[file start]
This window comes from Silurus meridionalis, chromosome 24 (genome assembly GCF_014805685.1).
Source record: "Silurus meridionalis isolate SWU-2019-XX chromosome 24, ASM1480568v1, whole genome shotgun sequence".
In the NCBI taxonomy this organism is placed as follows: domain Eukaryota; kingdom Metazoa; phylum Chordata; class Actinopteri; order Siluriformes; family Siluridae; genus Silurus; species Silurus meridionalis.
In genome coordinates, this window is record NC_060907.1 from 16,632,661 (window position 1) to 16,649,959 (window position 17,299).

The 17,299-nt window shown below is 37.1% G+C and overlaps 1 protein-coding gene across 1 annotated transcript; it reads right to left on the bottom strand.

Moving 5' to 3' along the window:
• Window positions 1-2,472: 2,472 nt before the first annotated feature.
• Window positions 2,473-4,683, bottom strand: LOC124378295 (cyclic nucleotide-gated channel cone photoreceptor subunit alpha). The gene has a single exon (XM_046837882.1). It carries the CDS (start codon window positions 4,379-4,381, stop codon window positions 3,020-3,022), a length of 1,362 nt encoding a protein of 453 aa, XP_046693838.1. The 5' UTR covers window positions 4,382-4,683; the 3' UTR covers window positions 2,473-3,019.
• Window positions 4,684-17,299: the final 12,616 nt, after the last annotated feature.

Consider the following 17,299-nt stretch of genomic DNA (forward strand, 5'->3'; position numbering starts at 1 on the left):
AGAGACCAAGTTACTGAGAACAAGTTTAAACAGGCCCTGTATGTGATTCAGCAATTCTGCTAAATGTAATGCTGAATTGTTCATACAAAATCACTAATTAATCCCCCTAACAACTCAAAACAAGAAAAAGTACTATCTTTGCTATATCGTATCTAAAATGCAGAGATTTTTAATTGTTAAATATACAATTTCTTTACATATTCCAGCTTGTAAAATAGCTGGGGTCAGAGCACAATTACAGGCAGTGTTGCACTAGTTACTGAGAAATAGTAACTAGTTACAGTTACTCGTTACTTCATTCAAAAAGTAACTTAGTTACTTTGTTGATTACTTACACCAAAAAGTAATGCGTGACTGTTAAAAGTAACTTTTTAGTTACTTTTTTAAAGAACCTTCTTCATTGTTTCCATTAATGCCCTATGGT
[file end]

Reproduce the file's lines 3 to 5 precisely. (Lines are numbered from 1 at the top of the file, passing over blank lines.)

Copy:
In the NCBI taxonomy this organism is placed as follows: domain Eukaryota; kingdom Metazoa; phylum Chordata; class Actinopteri; order Siluriformes; family Siluridae; genus Silurus; species Silurus meridionalis.
In genome coordinates, this window is record NC_060907.1 from 16,632,661 (window position 1) to 16,649,959 (window position 17,299).

The 17,299-nt window shown below is 37.1% G+C and overlaps 1 protein-coding gene across 1 annotated transcript; it reads right to left on the bottom strand.